Sometimes it will take a friend to tell you something is beautiful before you can realize it. Other times, we’re forced to choose.
Choices aren’t easy. Thankfully, most of the time, why we chose what we chose remains a mystery, but moreso a secret, easing us into quiet satisfaction that no one else needs to know. Unless you're in the public eye.
Public figures must reveal their choice publicly. They really, really need to think about their decision before revealing it to the world. After all, their choice can affect the status quo, inadvertently upsetting the applecart, and single-handedly starting a whole new era.
Odette Kahn made a choice that changed the wine industry forever. Serving as a judge in a prestigious national wine competition, she inadvertently (albeit authentically as it was a blind tasting) chose a competitor’s Napa Valley Chardonnay over her very own.
Granted, Odette’s choice was purely subjective — as is with all wine preferences, but the fact remains that her choice, coupled with her prestige, put Napa Valley wines on the map.
The Charisma (of Odette)
Odette Winery isn’t like any of the other wineries I visited on my off-the-beaten-path Napa Valley wine expedition, a journey began nine weeks ago at Trés Sabores. In fact, Odette is possibly the only winery I visited that embraces technology to an extent far beyond what one would expect to find associated with the world’s oldest alcoholic beverage of choice. Did you know, evidence suggests that the art of wine making goes back further than 4000 BC? Even back then people were filling their bucket list with a bucket of wine.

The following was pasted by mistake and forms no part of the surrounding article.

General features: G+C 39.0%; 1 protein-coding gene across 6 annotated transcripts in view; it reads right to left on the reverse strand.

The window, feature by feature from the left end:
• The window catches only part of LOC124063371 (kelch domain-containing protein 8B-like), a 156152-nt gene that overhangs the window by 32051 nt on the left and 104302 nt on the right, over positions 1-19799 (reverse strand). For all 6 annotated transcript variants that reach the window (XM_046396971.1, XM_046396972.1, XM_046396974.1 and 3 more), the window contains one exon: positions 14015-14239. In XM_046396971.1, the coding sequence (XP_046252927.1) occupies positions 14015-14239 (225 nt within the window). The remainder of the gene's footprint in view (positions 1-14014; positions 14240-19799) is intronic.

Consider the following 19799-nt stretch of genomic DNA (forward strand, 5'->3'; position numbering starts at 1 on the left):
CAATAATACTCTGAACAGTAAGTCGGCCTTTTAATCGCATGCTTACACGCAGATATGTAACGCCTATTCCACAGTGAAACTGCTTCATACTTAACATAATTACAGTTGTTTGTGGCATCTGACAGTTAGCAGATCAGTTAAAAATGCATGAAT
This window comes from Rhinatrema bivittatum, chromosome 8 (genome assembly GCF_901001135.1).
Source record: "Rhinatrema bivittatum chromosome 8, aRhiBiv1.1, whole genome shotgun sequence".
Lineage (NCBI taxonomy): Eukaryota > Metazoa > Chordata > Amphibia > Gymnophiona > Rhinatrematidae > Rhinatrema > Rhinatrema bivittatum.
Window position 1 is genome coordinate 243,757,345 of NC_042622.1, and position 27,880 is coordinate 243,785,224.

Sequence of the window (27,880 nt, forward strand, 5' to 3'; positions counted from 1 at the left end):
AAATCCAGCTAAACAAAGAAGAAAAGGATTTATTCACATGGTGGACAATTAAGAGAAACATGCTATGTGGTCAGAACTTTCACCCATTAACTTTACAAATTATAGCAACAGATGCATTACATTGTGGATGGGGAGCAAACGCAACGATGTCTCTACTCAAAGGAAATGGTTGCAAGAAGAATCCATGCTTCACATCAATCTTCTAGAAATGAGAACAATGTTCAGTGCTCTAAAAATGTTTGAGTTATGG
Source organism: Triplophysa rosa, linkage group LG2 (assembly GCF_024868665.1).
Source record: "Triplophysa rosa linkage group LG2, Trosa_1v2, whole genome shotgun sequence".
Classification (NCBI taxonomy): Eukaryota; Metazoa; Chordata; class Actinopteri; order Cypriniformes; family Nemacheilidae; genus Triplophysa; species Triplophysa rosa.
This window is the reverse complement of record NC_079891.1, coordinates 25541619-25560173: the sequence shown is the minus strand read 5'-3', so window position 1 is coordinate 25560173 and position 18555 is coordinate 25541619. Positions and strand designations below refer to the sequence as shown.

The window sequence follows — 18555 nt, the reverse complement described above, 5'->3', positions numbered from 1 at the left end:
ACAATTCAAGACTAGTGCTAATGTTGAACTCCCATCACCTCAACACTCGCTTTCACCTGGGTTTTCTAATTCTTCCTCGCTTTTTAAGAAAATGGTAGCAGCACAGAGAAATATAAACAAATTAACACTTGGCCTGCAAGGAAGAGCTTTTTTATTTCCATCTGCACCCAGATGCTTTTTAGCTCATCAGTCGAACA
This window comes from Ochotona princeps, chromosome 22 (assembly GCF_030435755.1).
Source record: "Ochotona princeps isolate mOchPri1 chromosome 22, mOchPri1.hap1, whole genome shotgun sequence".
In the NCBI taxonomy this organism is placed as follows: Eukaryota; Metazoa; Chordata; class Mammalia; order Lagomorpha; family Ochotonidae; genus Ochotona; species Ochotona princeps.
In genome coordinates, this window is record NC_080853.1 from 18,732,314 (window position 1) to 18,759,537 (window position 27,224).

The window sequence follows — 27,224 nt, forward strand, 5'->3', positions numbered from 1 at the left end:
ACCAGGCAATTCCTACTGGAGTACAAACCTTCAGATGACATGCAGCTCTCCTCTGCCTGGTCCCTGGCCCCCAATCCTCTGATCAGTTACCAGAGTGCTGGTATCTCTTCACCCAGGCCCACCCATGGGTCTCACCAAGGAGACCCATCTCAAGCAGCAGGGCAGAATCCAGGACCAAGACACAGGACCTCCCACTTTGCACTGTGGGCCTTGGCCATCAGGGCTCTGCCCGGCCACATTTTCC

Odette became Napa Valley’s Stags Leap District’s, newest addition in 2012. The winery is located about six miles from the city of Napa. Incidentally, Stags Leap was designated an American Viticultural Area (AVA) in 1989 based on the unique terroir characteristics of the soil: sand, silt and clay sediments from the Napa River and volcanic soil deposits left over from mountain erosion.
Much like the infamous Odette at that wine competition and her feminine counterparts found in literature, this particular winery prides itself as possessing a feminine flair for beauty while being strikingly progressive.
For example, Odette’s winery building itself are veiled by massive, moveable screens curved in the shape of a woman’s body. The curves allow for the free flow of air and light without the need for a separate electrical apparatus. Also, it is in this building where much of the “behind the scenes” wine lab activity takes place, utilizing perhaps the ultimate form of recycling: everything occurs literally inside three massive, orange shipping containers converted into a fully-functional kitchen, office and meeting room.
Odette prides itself on being environmentally friendly; seeking to be a Gold LEED-certified winery (Leadership in Energy and Environmental Design, i.e.: resource efficient buildings). This voluntary LEED certification is an international benchmark. Odette’s partners were intent on mimicking standards used at their other properties: recycled concrete, insulation made from denim, solar panels to minimize electric use, renewable cork flooring and a push for water conservation: there’s a cistern housed below Odette’s vineyard to capture rain and storm water and an actual “living roof.”